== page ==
The chaos that occurred after the June 2015 election worked for Erdoğan, but his approval ratings tend to fall when terror attacks or wars halt and people start worrying about the economy. According to Metropoll, the last time Erdoğan’s approval rating was higher than 50 percent was 2018; the economy seems to be taking its toll on Erdoğan.
Up until now, the local businessmen used to support AKP without reservation, and it used to be a win-win situation for both parties. However, this cooperation seems to be fading. When Suriçi Group Platform hosts CHP chair Kemal Kılıçdaroğlu, it is a significant development for Turkish politics.
There is the talk of early elections, both on the street and in back rooms. There is an expectation that some change will occur. The Peoples’ Democratic Party (HDP) has a more critical part to play in Turkish politics. However, it seems that it won’t be easy for the HDP to keep their traditional voter base satisfied while becoming a more relevant actor in the upcoming political period.
While many of the pro-government figures in Turkey were preaching about what sort of a villain Soleimani was, the Turkish secular left was busy describing him as the “Che Guevara of the Middle East.” Though it depends on how one perceives Che Guevara, the comparison was supposed to be a compliment to Soleimani’s legacy.
Totalitarian systems usually come up with their own ideal man. Tayyip Erdoğan believes the future of his Turkey lies in İmam Hatip school education. He believes the only way to create his “ideal man” is to educate young Turkish people in line with the strict religious education of the imam hatip schools. As Erdoğan became stronger, so did the imam hatip schools.
President Erdoğan’s military advisor and the founder of the armed group SADAT, recently suggested that Islamic unity will be possible when Mahdi comes. Erdoğan’s military advisor announcing his mission to prepare for Mahdi’s arrival is definitely not a good sign for Turkey’s near future.
Horses tumbling down and breathing their last breaths, while still being harnessed to the carriage has also turned into an everyday scene at the Princes’ Islands of Istanbul. Weak, limping horses trying to pull crowded families up the hills, often looks like a horror scene from a dystopian movie.
Led by Erdoğan, the AKP has been reshaping the secular life of Turks for the last 17 years, bit by bit. The latest in the line of religiously-inspired incidents happened in Adana, a southern Turkish city with a unique character whose people are proud of their city, their type of kabab and their Adana ways.
Turkey is now being ruled by an exceptional version of a presidential system. Everything is ultimately decided by the President, with ministries and the legislative branch having a marginal influence. But he also wants citizens to be able to reach the Palace directly. And CIMER is the answer!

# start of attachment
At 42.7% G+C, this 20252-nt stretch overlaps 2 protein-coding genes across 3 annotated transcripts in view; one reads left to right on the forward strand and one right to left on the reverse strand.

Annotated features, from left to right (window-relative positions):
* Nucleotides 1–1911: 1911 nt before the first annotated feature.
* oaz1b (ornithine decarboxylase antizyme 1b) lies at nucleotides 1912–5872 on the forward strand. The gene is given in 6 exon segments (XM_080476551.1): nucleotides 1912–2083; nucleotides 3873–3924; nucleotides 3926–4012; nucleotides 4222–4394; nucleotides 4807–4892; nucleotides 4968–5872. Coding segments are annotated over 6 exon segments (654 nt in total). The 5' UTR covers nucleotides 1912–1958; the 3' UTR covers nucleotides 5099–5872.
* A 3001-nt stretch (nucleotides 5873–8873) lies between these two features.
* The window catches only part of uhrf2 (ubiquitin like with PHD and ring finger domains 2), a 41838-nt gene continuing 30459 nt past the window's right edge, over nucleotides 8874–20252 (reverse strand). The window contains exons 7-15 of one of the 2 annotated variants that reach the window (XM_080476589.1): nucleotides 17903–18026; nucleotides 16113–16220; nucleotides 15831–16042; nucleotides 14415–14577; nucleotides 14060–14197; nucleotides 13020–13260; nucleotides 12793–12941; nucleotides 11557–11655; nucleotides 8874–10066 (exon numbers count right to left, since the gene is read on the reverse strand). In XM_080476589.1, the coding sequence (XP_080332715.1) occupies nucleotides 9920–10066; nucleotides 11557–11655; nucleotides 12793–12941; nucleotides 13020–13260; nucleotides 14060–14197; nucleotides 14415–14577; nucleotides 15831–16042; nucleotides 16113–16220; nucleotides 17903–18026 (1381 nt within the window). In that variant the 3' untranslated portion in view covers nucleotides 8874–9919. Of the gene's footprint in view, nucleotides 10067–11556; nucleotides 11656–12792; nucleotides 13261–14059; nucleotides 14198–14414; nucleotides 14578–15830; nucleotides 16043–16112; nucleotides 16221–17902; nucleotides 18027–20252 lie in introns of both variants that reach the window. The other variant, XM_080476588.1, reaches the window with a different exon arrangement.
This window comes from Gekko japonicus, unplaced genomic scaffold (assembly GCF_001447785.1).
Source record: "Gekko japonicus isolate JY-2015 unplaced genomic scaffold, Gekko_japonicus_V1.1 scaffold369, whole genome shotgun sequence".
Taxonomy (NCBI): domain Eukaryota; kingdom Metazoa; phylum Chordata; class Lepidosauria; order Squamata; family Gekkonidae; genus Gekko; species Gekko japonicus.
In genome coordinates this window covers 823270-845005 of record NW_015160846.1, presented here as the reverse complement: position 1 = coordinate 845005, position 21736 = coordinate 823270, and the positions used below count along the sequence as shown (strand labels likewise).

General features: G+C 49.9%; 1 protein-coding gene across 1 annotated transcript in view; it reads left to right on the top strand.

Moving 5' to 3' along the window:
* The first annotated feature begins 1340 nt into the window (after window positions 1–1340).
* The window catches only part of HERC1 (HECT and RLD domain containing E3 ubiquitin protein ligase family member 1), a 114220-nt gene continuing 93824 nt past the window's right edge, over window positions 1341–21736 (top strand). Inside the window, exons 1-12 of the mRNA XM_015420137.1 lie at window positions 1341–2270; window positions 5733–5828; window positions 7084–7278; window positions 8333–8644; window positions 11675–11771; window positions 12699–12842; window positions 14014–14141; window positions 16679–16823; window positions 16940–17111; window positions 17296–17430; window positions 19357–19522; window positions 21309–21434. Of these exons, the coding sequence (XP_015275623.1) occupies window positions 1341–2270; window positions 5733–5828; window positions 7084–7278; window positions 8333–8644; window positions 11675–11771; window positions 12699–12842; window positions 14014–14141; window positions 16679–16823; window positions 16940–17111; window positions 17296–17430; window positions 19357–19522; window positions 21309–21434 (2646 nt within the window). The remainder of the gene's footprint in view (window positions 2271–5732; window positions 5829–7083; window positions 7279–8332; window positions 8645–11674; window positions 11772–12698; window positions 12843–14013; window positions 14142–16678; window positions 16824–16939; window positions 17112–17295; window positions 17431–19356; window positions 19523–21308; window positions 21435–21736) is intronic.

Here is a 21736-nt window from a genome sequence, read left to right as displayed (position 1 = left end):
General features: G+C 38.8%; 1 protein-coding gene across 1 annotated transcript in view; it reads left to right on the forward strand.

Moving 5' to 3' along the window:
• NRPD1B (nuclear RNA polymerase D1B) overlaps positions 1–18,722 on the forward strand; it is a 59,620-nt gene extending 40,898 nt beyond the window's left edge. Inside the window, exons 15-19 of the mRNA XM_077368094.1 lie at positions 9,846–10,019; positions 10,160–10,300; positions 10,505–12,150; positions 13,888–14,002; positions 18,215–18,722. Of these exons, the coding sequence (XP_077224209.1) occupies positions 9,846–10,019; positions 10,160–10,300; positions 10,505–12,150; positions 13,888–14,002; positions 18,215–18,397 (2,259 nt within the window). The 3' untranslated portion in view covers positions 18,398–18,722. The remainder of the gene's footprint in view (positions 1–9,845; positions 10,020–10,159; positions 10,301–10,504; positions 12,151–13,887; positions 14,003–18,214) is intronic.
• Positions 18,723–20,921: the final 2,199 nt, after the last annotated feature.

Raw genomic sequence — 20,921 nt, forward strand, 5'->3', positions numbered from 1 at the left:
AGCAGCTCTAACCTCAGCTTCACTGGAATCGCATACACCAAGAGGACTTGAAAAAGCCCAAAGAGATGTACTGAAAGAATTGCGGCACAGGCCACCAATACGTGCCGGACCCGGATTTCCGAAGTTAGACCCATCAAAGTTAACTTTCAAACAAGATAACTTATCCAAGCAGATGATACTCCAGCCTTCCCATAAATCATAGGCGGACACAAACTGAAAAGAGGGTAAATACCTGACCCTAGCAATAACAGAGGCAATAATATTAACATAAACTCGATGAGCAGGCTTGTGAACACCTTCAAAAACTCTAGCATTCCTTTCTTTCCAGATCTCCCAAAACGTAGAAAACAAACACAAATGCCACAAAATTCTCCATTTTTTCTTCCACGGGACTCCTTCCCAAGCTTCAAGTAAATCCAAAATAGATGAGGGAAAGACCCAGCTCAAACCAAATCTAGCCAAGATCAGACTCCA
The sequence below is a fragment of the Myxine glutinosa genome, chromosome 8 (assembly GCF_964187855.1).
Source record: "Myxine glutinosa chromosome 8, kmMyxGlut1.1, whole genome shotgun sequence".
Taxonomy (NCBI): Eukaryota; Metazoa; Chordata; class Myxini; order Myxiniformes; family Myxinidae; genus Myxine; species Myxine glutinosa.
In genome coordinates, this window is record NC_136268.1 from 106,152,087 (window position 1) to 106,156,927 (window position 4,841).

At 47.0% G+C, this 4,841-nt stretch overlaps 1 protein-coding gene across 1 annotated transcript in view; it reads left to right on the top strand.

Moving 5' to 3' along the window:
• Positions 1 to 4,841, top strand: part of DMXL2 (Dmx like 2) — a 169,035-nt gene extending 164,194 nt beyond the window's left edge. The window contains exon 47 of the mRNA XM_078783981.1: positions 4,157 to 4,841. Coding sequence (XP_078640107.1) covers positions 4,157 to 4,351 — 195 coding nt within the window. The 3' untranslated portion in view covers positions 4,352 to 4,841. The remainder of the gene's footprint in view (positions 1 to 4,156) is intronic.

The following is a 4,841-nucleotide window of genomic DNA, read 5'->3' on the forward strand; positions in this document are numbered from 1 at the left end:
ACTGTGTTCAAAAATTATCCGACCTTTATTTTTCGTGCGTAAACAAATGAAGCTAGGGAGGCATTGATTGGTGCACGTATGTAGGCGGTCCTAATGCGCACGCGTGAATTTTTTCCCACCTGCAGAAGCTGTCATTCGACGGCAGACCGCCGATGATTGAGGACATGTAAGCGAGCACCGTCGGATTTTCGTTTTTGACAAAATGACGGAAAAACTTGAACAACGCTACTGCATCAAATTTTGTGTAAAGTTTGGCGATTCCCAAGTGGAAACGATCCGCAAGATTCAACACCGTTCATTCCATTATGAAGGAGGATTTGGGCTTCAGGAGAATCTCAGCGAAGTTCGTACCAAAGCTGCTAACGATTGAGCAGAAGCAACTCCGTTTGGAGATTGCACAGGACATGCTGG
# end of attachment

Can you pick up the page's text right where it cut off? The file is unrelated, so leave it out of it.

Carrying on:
Imamoğlu ran his election campaign not on a narrative of fighting, but a narrative of peace. He promised to be inclusive, and he was careful not to target Erdoğan in his speeches. He aimed to grab AKP votes by not targeting Erdoğan. However, now it seems that he is shifting gears.
Gas prices have doubled overnight in Iran. Since Nov. 15, street protests and riots have been spreading. The protests started peacefully, but turned violent fairly quickly. The security forces were relentless: they had no intention of tolerating this public objection to the price increase.
One of the heaviest financial crises in Turkey’s history was in 2001. It first became public symbolically when a salesman threw a cash till at then-Prime Minister Bülent Ecevit. The man threw the giant cash box in front of the cameras as Ecevit was walking into his office. As the till hit the floor and shattered into pieces, the salesman yelled, “We are struggling!” The incident symbolically marked the beginning of the end of the Ecevit era.
The Sevres Syndrome has been a factor that impedes rationality for many Turkish citizens trying to make some sense of global dynamics. In recent years, Turkish-American relations have deteriorated at an unprecedented rate. For many Turks, this was simply another example of hatred against the Turks, this time coming from across the ocean. However, even in the more rational circles in Turkey, it is almost impossible to hear critical analysis concerning Turkey’s responsibility in the failing relationship.
After the collapse of the Ottoman Empire, Turks established the Turkish Republic. However, even the issue of what to celebrate proves that Turks have a long road ahead before they feel like a truly united nation that shares similar ideals and prospects for future.
According to Turkish civil law, the party who has the economic advantage in the marriage is to pay for children’s expenses and some expenses of the former spouse. In most cases the economic advantage is with the men, since on the one hand many men do not want their wives to work during the marriage and also social inequalities cause men to be the breadwinners of the families, not the women.